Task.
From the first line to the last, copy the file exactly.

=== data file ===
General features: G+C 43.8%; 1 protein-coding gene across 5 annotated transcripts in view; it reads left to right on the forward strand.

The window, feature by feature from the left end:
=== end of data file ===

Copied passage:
General features: G+C 43.8%; 1 protein-coding gene across 5 annotated transcripts in view; it reads left to right on the forward strand.

The window, feature by feature from the left end: